Topeka In the first such case for Kansas, state Supreme Court Justice Lawton Nuss will face accusations Aug. 10 that he violated judicial rules.
The alleged violations of the Code of Judicial Conduct stem from Nuss' conversation with two legislators about school finance, a pending case before the court. Judges are prohibited from talking privately with interested parties during a case.
Nuss has removed himself from future deliberations in the school finance lawsuit.
An investigative panel for the state's Commission on Judicial Qualifications, which polices judicial conduct, alleged Nuss' conversation violated several rules that require a judge to:
¢ Uphold the integrity and independence of the judiciary.
¢ Avoid impropriety and the appearance of impropriety in all of the judge's activities.
¢ Perform the duties of judicial offices impartially and diligently.
At a pre-hearing conference Thursday, Judge J. Patrick Brazil, a member of the judicial qualifications commission, set Nuss' hearing for 9 a.m. Aug. 10.
Attorneys in the case said Nuss and two lawmakers he spoke with - Senate President Steve Morris, R-Hugoton, and Sen. Pete Brungardt, R-Salina - would be called to testify.
Justice Lawton Nuss
More about Justice Lawton Nuss
- Nuss gets off with warning over school finance talk
- Nuss talks turn political
- Communication between governor's office and Kansas judicial branch (.pdf)
- Code of judicial conduct (.pdf)
- Rules relating to judicial conduct(.pdf)
- Justice Nuss' response to the allegations (.pdf)
- KSGovernor.org: Sebelius responds to wide-ranging open records requests
- Justice Lawton Nuss biography, from Kansas Supreme Court web site
- KSCourts.org: Recusal Statement
- School Finance Proposed Expenditures Comparison (.pdf)
- 6News video: Nuss controversy ends with questionable punishment
- 6News video: Nuss meeting descends to bickering
- 6News video: Committee begins interviews in Nuss affair (06-08-06)
- 6News video: Committee begins investigation into Nuss affair (05-25-06)
- 6News video: Kansas lawmakers determine school finance plan (05-02-06)
- House panel votes to expand Nuss probe (06-09-06)
- Senator from Lawrence declines to testify for now (06-09-06)
- Senator denies court contact before Nuss lunch (06-08-06)
- Nuss says he regrets meeting (06-02-06)
- Supreme Court justices at a glance (08-20-04)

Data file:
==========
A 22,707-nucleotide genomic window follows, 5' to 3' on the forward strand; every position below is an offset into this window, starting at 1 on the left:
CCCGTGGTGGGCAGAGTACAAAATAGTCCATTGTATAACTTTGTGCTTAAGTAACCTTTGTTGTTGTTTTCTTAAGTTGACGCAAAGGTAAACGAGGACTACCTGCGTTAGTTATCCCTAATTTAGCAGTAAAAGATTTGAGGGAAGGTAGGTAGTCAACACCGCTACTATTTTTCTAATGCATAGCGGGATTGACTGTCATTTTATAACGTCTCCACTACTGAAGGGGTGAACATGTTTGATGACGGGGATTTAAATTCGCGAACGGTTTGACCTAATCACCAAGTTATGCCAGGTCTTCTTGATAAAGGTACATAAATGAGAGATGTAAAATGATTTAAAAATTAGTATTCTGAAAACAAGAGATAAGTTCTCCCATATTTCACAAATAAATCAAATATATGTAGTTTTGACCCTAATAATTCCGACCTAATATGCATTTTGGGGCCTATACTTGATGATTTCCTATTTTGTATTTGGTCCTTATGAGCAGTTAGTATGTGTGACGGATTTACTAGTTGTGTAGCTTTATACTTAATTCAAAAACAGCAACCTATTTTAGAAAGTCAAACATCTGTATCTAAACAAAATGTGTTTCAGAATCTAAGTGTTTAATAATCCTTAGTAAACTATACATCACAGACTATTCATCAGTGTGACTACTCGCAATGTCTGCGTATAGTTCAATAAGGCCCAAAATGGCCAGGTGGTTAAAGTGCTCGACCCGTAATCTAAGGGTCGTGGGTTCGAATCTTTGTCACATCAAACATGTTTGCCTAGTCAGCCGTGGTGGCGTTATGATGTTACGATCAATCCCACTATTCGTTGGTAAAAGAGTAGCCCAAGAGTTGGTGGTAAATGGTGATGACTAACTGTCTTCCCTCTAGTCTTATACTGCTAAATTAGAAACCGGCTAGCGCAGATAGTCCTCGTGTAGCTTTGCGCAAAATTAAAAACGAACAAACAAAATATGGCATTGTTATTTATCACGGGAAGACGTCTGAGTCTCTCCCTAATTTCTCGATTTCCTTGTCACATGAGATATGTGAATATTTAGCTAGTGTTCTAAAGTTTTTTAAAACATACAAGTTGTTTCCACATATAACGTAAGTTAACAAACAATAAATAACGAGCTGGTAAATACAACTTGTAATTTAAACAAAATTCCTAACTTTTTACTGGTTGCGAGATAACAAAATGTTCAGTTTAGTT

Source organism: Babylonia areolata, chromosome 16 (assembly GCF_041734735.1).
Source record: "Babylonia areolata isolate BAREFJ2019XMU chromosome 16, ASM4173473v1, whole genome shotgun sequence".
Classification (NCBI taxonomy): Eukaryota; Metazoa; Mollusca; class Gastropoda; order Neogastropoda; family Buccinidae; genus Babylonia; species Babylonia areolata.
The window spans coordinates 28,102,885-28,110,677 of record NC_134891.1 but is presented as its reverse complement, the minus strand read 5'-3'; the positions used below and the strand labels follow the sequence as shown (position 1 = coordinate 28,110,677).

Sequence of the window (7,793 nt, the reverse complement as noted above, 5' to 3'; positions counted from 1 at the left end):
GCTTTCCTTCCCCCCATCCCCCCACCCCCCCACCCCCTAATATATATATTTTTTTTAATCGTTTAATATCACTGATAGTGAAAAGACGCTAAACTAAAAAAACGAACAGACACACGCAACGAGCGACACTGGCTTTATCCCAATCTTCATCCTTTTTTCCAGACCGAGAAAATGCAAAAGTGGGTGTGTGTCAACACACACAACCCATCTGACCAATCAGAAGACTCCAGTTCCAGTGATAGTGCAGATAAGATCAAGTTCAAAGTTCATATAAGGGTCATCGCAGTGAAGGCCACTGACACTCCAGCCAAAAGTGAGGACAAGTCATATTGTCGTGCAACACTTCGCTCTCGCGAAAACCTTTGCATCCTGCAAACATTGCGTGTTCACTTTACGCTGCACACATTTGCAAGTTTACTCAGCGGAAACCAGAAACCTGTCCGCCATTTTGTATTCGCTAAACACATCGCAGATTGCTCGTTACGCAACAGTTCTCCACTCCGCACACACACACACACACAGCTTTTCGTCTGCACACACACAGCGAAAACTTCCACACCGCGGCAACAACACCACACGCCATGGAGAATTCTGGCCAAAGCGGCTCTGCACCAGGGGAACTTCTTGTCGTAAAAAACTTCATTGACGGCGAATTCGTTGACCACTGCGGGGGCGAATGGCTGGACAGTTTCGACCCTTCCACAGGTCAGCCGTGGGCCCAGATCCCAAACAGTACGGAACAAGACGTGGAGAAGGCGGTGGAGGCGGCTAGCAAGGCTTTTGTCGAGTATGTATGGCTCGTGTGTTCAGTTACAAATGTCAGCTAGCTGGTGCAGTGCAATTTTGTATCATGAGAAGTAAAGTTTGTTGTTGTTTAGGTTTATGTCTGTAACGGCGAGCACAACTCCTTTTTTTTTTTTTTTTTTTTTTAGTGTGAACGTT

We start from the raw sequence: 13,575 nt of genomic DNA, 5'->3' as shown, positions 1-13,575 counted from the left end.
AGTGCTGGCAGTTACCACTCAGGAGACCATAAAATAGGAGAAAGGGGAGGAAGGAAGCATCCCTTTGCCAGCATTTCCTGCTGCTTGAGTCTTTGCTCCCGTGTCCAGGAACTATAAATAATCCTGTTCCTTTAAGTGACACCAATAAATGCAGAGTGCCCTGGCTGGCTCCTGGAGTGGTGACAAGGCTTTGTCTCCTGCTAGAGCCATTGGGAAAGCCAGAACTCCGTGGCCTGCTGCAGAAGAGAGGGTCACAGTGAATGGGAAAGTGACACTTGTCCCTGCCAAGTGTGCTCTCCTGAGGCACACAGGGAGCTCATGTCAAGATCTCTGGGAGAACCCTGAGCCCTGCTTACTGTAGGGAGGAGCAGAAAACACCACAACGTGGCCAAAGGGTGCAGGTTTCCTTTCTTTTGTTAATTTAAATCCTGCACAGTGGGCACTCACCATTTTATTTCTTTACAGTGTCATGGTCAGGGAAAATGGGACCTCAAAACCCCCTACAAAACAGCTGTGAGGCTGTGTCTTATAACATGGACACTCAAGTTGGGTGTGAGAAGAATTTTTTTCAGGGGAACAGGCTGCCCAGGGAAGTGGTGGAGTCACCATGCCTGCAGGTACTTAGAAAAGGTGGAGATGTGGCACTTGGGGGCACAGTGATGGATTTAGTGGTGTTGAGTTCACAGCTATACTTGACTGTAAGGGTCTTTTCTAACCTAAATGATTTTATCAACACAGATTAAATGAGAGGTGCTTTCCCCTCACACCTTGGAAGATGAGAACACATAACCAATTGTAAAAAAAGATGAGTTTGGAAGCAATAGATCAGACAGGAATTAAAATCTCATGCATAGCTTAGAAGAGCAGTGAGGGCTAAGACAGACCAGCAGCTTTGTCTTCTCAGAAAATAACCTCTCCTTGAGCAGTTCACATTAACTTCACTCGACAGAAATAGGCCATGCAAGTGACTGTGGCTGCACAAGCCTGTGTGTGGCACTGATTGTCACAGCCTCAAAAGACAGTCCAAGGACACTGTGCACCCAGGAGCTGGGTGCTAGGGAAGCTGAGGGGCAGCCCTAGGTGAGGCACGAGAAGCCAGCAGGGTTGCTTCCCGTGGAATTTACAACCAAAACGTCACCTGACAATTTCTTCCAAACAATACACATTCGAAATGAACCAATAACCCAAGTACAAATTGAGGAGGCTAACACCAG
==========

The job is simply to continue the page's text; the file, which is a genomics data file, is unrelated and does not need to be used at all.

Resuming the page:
- More about the 'Nuss Fuss'
- More about the school finance case
J. Nick Badgerow, an Overland Park attorney representing Nuss, said several character witnesses also would be asked to testify about Nuss' "sterling character."
Food and finance
Nuss has apologized for "this lapse in judgment" and acknowledged the conversation could be seen as a violation of judicial standards.
But Nuss, through a filing with the judicial qualifications commission, said he did not intentionally violate the Code of Judicial Conduct and that no harm occurred from the meeting.
Nuss met Brungardt and Morris on March 1 at Carlos O'Kelly's restaurant in Topeka.
Nuss said he had questions about a proposed school finance bill in the House and how that funding compared with what education cost studies said was needed for schools.
In April, Nuss disclosed the conversation when it became apparent it would be publicized and then removed himself from further decisions in the case.
The disclosure caused a furor among lawmakers who have been critical of the court's rulings in the school finance litigation.
Last year, the Kansas Supreme Court declared the school finance system unconstitutional because it shortchanged all students, especially those in low-income areas. The ruling resulted in a special legislative session, a $290 million funding increase and a warning from the court that more money would be necessary to pay for the actual costs of education.
This year, lawmakers approved a three-year, $466 million increase for schools, which is currently being reviewed by the court.
After Nuss' admission, House leaders formed an investigative committee to determine whether his communication with lawmakers influenced legislative work on the school funding bill.
But Nuss' attorney on Thursday said that investigation was "not relevant" to what is before the judicial qualifications commission.
"The sole focus of this matter is what happened at Carlos O'Kelly's," Badgerow said.
Representing the judicial qualifications commission will be examiner Edward Collister, a Lawrence attorney.
Both attorneys said they expected the Nuss hearing to take one day. Ron Keefover, a spokesman for the court, said a decision in the matter could come months after that.
Nuss' case represents the first time the commission has opened a formal hearing against a member of the Kansas Supreme Court.
The commission will recommend to the state Supreme Court what disciplinary action, if any, should be taken. The Supreme Court could censure Nuss or suspend him. Under the Kansas Constitution, a justice can be removed only if the House impeaches him and two-thirds of the Senate votes to convict.
Badgerow said he doesn't believe Nuss' conversation warrants any kind of sanction.
Morris has stated that the entire discussion with Nuss about the school finance bill, which later was defeated, took about five minutes. Morris said Nuss had some questions about the exact funding amount of the bill and said reports that leaders sought a bipartisan plan "sounded good."
But Nuss has said he said nothing at the meeting about a bipartisan plan, and that he only sought to determine if a newspaper account of the proposed legislation was accurate.
Sen. John Vratil, R-Leawood, who is representing Morris and Brungardt, said he didn't know if the two would agree to testify to the judicial qualifications commission.
"Neither has received a formal request," Vratil said.
Both senators, so far, have refused to talk to the House committee investigating the communication between them and Nuss.